Cuba and the Semblance of Freedom

Osmel Ramirez Alvarez

Tania Gonzalez from the Cuban TV program “Cuba says”.

HAVANA TIMES — Once a week, Granma, Cuba’s most important newspaper, publishes a two-page section with letters from readers who complain about day-to-day problems. The staff publish their opinions in this same section and the State entity implicated offers a reply.

From time to time, in the evening news, Talia Gonzalez and other journalists host an investigative segment known as Cuba dice (“Cuba Says”). With the criticisms, the segment always offers information on the achievements of the revolution in the sector involved and tries to blame the problem on people, not the system.

In different provinces and municipalities, there are radio and television spaces where the people criticize and authorities make excuses. Comedians can make jokes that contain social criticism and musicians publish songs that could be considered protest pieces or criticisms of the country’s situation, with some freedom.

Before, any slip of the tongue got you banished and earned you the pertinent punishment. That’s no longer the case. Buena fe, a successful Cuban duo, has become famous thanks to thorny pieces with keen criticisms of the system, and they are even invited to play at official functions. Nelson Gudin and Luis Silva, renowned comedians, do the same and haven’t lost their television programs because of it.

Homemade parodies criticizing sensitive situations, such as those of medical doctors working abroad and salaries, hit the streets and everyone can watch them thanks to the well-known “weekly package.” Increasingly, we hear people talk freely on the street without so much fear in their voices. Some do so openly and others still lower their voices when the opinions they express are particularly thorny.

We could therefore reach the conclusion that, in Cuba, people are already allowed to criticize their government.

Kool-Aid for sale. Photo: Juan Suarez

Fidel Castro, the supreme leader, was more severe in terms of the “ideological battle” and didn’t believe in diversity when it came to opinions. He was rather convinced that revolutionaries had the mission of convincing everyone, “one man at a time,” of their truth. According to him, he was imitating the Catholic Church, which had survived two millennia thanks to that.

Raul Castro, either because he thinks differently or is bound by a different situation, and has been more tolerant. He has openly called on people to express their opinions and asked the State not to meddle in relationships among people. Be it because of intellectual keenness or by accident, the fact of the matter is that he has discovered that “criticisms” aren’t as dangerous as his brother thought.

The important thing in terms of preserving the status quo isn’t what people say but what they dare “do.” Social control in the country is so effective that it paralyzes the disaffected, even though they are the majority. The result is that many people dare criticize but very few dare do anything about it.

It’s true there’s an opposition in the country: the dissidents at home and organizations abroad. But next to no one knows about them. The State’s monopolistic control of the media and political censorship keep these from divulging their ideas and projects in the country. But there are alternative mechanisms and these are practically never used.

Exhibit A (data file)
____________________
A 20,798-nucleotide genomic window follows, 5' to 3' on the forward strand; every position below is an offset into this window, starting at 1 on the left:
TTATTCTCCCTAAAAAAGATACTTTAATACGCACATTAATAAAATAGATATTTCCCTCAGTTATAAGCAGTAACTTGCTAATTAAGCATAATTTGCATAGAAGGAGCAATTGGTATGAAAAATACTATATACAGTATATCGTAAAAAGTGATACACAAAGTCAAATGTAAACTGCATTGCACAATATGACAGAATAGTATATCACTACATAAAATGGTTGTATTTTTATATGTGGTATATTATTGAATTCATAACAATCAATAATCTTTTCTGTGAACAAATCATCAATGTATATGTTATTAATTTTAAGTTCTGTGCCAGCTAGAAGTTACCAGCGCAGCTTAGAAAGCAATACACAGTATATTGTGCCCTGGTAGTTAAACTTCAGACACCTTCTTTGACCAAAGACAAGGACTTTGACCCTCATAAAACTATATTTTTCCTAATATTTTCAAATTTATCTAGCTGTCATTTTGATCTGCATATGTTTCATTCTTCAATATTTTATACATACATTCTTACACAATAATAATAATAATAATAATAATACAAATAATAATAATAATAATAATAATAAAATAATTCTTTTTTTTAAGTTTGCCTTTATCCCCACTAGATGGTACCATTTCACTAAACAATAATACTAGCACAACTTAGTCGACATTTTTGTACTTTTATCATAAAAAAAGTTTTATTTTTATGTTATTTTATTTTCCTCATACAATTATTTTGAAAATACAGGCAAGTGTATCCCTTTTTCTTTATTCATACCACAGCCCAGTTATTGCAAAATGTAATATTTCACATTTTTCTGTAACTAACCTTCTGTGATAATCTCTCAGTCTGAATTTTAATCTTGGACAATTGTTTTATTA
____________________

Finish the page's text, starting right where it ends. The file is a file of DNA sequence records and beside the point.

Since their financing and means of divulging their message come from abroad, they address their messages more towards a foreign public than a domestic one. They therefore end up steering their political programs in a similar fashion. This way, it isn’t hard for the government to label them mercenaries and for people to end up believing them.

Different voices are emerging, but this focus on foreign audiences prevails even among the most determined of the lot. A serious and viable political program in Cuba has to seek support abroad, of course, but it also ought to address what the majority of Cubans want and need. To decipher this requires study, analysis and altruism.

Today’s typical Cuban doesn’t want to become involved in politics. They see this as a fruitless pursuit. Some hold this view out of fear, others out of convenience and the majority out of individualism and a lack of civic awareness. They want to leave the country or set up a business here, or find a niche within the State somewhere and “suckle at its teat” a bit, while it lasts. They say this without reservation: “I need to focus on my stuff, because no one can fix this mess.”

There is, however, a more compelling reality to bear in mind: criticizing isn’t enough, we need to do something in order to change things.

We need to sow civic awareness and self-confidence. To believe that this shy liberalization in terms of freedom of opinion is the beginning of respect for this basic human right by the government is foolish. It is merely a bit of bait being used to distract the more enthusiastic of the lot while they try to recover strength. They want to “turn the screws” again, as Cubans say.

People criticize to no end. Even Raul Castro criticizes the government! But this does little or nothing to get us out of our predicament, a process that must begin with understanding the need to change our system into a democracy.

Yes, it looks as though they’ve got a good plan to push the country forward. It looks as though there’s more freedom to express opinions, as though we might finally have a voice. It looks this way, but, I believe that, even though it looks this way, it’s not.

25 thoughts on “Cuba and the Semblance of Freedom

  • March 15, 2016 at 7:23 am

    You are missing the point. Japan doesn’t sponsor, mentor or adopt other countries.

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